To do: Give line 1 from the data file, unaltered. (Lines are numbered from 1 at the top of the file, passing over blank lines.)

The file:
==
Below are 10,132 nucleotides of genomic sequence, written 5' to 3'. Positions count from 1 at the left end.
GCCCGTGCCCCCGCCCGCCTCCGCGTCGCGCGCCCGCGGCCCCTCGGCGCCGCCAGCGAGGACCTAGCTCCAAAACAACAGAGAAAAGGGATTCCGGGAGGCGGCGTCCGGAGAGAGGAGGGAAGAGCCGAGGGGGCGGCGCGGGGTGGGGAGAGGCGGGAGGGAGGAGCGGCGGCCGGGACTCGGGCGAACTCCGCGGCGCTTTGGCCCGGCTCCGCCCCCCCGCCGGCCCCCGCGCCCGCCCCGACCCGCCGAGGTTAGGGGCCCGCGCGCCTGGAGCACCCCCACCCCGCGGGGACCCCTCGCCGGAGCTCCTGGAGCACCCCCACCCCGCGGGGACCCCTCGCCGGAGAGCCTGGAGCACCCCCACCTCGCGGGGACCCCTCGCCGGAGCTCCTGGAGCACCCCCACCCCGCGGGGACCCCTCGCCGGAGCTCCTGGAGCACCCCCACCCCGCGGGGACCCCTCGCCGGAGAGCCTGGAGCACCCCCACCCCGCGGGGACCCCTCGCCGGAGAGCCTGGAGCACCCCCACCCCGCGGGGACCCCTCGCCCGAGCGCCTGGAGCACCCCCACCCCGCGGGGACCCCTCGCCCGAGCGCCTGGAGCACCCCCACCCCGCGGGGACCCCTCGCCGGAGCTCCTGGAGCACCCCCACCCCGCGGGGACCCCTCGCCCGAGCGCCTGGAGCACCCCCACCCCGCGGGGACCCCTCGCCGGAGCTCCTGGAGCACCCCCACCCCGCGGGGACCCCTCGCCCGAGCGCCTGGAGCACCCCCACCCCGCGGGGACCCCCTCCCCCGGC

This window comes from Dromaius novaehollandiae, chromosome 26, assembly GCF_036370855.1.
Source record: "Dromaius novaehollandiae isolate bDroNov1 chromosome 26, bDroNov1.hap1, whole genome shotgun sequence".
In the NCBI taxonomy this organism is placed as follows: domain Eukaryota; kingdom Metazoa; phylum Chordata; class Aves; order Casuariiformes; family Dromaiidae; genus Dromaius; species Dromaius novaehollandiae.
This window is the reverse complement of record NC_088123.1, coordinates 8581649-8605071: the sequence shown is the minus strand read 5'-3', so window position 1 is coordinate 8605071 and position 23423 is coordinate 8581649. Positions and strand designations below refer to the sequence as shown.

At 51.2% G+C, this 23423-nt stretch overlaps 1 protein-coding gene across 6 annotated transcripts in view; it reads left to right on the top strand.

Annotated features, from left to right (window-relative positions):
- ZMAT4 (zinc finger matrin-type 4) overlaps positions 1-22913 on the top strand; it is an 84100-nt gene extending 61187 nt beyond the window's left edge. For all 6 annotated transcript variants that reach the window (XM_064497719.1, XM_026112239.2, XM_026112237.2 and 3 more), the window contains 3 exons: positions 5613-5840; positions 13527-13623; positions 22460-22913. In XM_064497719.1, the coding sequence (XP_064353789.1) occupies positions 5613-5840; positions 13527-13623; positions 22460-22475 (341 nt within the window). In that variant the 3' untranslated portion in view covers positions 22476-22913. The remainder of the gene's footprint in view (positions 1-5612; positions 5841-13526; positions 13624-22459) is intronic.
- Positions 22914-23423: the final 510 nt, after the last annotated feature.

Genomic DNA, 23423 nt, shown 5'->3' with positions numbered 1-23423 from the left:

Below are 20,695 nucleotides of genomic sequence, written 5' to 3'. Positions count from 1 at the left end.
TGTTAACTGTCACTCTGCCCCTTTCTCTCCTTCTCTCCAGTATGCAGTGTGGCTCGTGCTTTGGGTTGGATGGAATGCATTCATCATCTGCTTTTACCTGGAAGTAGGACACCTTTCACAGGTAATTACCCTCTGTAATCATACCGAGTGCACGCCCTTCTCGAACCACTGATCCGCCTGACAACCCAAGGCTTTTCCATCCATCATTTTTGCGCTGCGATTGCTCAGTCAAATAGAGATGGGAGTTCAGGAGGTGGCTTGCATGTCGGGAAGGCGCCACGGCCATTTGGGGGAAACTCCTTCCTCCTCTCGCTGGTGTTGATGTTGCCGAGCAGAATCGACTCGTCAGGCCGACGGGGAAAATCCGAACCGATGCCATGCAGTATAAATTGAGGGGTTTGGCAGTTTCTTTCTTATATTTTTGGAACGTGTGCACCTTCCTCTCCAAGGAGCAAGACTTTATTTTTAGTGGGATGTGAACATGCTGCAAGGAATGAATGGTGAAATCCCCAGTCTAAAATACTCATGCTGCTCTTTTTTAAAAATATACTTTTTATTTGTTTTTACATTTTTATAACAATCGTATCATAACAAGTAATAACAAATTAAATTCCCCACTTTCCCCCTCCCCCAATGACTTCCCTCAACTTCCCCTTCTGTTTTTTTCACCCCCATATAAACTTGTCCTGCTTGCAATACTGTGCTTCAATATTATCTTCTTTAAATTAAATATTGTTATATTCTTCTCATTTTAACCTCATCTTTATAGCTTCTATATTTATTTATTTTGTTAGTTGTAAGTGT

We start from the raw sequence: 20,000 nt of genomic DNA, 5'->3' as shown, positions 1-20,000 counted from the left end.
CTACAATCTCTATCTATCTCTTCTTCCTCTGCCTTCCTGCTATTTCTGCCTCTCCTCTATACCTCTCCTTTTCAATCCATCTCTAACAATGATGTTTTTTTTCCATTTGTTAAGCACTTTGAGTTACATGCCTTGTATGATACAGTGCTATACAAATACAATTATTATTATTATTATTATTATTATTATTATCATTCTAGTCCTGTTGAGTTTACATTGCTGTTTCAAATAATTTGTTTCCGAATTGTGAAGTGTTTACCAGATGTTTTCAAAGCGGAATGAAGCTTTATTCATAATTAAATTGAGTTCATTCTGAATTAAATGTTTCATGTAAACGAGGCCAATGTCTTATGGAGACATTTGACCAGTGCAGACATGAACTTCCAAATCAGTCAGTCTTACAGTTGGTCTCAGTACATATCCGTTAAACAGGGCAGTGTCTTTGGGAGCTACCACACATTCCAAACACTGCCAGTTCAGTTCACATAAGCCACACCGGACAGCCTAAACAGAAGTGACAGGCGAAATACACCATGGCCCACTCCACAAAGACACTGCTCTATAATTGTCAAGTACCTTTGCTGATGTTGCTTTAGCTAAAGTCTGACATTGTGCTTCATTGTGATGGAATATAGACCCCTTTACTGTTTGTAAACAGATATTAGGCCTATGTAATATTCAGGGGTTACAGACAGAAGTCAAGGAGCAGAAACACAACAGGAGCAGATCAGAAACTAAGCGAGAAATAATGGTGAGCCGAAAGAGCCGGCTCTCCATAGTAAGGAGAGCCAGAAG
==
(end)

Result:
Below are 10,132 nucleotides of genomic sequence, written 5' to 3'. Positions count from 1 at the left end.